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CAA logic gets confused if the CNAME is one label above requested #1048
letsencrypt#1138 has exposed an interesting bug in the CAA/CNAME logic.
This is both a bug and an incorrect implementation of the CAA spec. Since the CAA loop is ignorant of if it is doing a CAA query for a domain or a CNAME the chain of labels it is working down can get switched mid-way through, causing the infinite looping behaviour in the case above.
A quick clarification of what is going wrong, if we have a domain
but instead what happens is
Talked some more about this: VA actually won't go into an infinite loop and it will hit a maxCNAMES limit, throwing a 500. Also, this allows a subdomain to work around CAA on a parent domain by CNAME'ing somewhere else.
In general we want to treat any case of a user-triggered 500 as a bug that needs fixing: our 500's count should always be near zero in ideal operation. However, there are a number of similar bugs where we currently allow a user-triggered 500 (largely given
However, I think the bypass of CAA is worth fixing for launch, since we plan on supporting CAA.
RFC6844 s4 says: if domain has CNAME to target, and target has CAA, then R(domain) = R(target) -- where R is the algorithm we're describing, i.e., it includes checking target's parents -- otherwise check domain's parent.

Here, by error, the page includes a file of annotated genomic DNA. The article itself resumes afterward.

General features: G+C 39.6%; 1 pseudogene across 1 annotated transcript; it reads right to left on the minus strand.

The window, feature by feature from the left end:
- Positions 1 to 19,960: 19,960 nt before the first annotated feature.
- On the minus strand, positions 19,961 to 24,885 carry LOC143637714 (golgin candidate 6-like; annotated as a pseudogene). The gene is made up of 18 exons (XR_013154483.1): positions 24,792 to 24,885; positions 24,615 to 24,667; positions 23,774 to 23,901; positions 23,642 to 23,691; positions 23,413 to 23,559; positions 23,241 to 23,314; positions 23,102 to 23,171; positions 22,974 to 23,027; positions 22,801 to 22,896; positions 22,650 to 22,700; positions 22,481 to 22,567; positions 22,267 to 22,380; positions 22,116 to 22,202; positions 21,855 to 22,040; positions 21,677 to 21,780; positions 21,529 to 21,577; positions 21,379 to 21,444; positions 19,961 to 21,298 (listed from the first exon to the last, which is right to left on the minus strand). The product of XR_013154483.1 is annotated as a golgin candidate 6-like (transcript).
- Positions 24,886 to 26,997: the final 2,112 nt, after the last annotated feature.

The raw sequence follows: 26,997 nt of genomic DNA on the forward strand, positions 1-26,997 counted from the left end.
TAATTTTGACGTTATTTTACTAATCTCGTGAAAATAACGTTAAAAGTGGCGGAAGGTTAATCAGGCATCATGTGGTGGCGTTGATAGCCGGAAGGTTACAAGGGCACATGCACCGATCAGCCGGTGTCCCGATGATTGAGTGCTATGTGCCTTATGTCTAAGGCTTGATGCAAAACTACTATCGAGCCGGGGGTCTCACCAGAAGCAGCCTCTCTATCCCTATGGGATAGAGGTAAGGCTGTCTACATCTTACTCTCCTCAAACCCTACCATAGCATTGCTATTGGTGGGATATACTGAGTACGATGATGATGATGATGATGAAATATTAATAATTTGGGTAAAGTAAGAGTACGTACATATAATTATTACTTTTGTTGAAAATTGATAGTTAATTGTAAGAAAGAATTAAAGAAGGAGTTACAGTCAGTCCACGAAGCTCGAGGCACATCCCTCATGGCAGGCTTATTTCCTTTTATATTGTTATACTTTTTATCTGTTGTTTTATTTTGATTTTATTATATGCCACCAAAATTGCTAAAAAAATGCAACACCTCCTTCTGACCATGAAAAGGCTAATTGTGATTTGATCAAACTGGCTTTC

Then it goes on to give an example that doesn't specifically mention whether "search alias(x.y.z)" is meant to imply a search for parent(alias(x.y.z)). But in this context it seems much more reasonable to interpret "search ... in the following order" as "do the following sequence of DNS lookups", i.e., "alias(x.y.z)" just represents a single DNS lookup.
Not checking parent(alias(...)) seems much more in keeping with the way CNAME is handled in the rest of the world: you don't behave differently depending on whether "lookup RR type X" happened to involve following a chain of CNAMEs, so you can let your upstream resolver handle CNAME transparently. Most likely the RFC just has a mistake in the algorithm description.
Agreed, this seems to be the cleanest approach. Unbound will follow CNAME/DNAME records for us and will only require a little extra work to properly support it on our end.
I'm not sure if Unbound can be configured to properly terminate a CNAME/DNAME loop but if it can follow them I'd be surprised if it doesn't have a option somewhere
This issue, plus another temporary issue we had with whitelisting, are
On 11/03/2015 03:59 AM, Niklas Keller wrote: